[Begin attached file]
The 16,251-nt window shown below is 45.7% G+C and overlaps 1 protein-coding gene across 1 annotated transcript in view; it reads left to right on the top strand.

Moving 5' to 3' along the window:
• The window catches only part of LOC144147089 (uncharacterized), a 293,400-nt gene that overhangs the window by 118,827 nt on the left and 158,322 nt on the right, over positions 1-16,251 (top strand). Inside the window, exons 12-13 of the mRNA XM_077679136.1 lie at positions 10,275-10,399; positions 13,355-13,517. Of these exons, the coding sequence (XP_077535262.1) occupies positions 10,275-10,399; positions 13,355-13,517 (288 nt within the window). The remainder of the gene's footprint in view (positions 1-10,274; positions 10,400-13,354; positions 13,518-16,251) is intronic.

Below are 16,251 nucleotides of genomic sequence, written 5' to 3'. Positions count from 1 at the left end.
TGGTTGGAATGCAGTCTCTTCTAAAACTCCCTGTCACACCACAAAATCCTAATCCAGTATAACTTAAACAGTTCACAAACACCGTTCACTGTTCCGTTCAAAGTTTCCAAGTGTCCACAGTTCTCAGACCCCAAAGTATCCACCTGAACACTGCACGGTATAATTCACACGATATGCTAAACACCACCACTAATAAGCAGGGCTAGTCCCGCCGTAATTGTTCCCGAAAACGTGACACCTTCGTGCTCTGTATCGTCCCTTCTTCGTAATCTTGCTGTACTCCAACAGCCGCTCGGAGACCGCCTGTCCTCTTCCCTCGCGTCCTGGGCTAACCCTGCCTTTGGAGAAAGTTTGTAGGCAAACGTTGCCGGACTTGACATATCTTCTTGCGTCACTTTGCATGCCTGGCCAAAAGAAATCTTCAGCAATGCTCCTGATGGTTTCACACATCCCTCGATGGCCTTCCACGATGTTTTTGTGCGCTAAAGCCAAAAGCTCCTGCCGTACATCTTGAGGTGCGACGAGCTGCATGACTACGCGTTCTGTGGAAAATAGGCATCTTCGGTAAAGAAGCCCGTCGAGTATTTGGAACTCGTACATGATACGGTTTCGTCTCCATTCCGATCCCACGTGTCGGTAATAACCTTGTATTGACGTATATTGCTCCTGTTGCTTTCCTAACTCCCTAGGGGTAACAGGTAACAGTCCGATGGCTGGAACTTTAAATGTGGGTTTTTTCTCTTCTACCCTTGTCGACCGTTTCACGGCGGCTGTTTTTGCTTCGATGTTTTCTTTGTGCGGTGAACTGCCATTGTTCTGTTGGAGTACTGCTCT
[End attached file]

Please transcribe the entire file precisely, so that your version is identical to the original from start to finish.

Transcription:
The 16,251-nt window shown below is 45.7% G+C and overlaps 1 protein-coding gene across 1 annotated transcript in view; it reads left to right on the top strand.

Moving 5' to 3' along the window:
• The window catches only part of LOC144147089 (uncharacterized), a 293,400-nt gene that overhangs the window by 118,827 nt on the left and 158,322 nt on the right, over positions 1-16,251 (top strand). Inside the window, exons 12-13 of the mRNA XM_077679136.1 lie at positions 10,275-10,399; positions 13,355-13,517. Of these exons, the coding sequence (XP_077535262.1) occupies positions 10,275-10,399; positions 13,355-13,517 (288 nt within the window). The remainder of the gene's footprint in view (positions 1-10,274; positions 10,400-13,354; positions 13,518-16,251) is intronic.

Below are 16,251 nucleotides of genomic sequence, written 5' to 3'. Positions count from 1 at the left end.
TGGTTGGAATGCAGTCTCTTCTAAAACTCCCTGTCACACCACAAAATCCTAATCCAGTATAACTTAAACAGTTCACAAACACCGTTCACTGTTCCGTTCAAAGTTTCCAAGTGTCCACAGTTCTCAGACCCCAAAGTATCCACCTGAACACTGCACGGTATAATTCACACGATATGCTAAACACCACCACTAATAAGCAGGGCTAGTCCCGCCGTAATTGTTCCCGAAAACGTGACACCTTCGTGCTCTGTATCGTCCCTTCTTCGTAATCTTGCTGTACTCCAACAGCCGCTCGGAGACCGCCTGTCCTCTTCCCTCGCGTCCTGGGCTAACCCTGCCTTTGGAGAAAGTTTGTAGGCAAACGTTGCCGGACTTGACATATCTTCTTGCGTCACTTTGCATGCCTGGCCAAAAGAAATCTTCAGCAATGCTCCTGATGGTTTCACACATCCCTCGATGGCCTTCCACGATGTTTTTGTGCGCTAAAGCCAAAAGCTCCTGCCGTACATCTTGAGGTGCGACGAGCTGCATGACTACGCGTTCTGTGGAAAATAGGCATCTTCGGTAAAGAAGCCCGTCGAGTATTTGGAACTCGTACATGATACGGTTTCGTCTCCATTCCGATCCCACGTGTCGGTAATAACCTTGTATTGACGTATATTGCTCCTGTTGCTTTCCTAACTCCCTAGGGGTAACAGGTAACAGTCCGATGGCTGGAACTTTAAATGTGGGTTTTTTCTCTTCTACCCTTGTCGACCGTTTCACGGCGGCTGTTTTTGCTTCGATGTTTTCTTTGTGCGGTGAACTGCCATTGTTCTGTTGGAGTACTGCTCT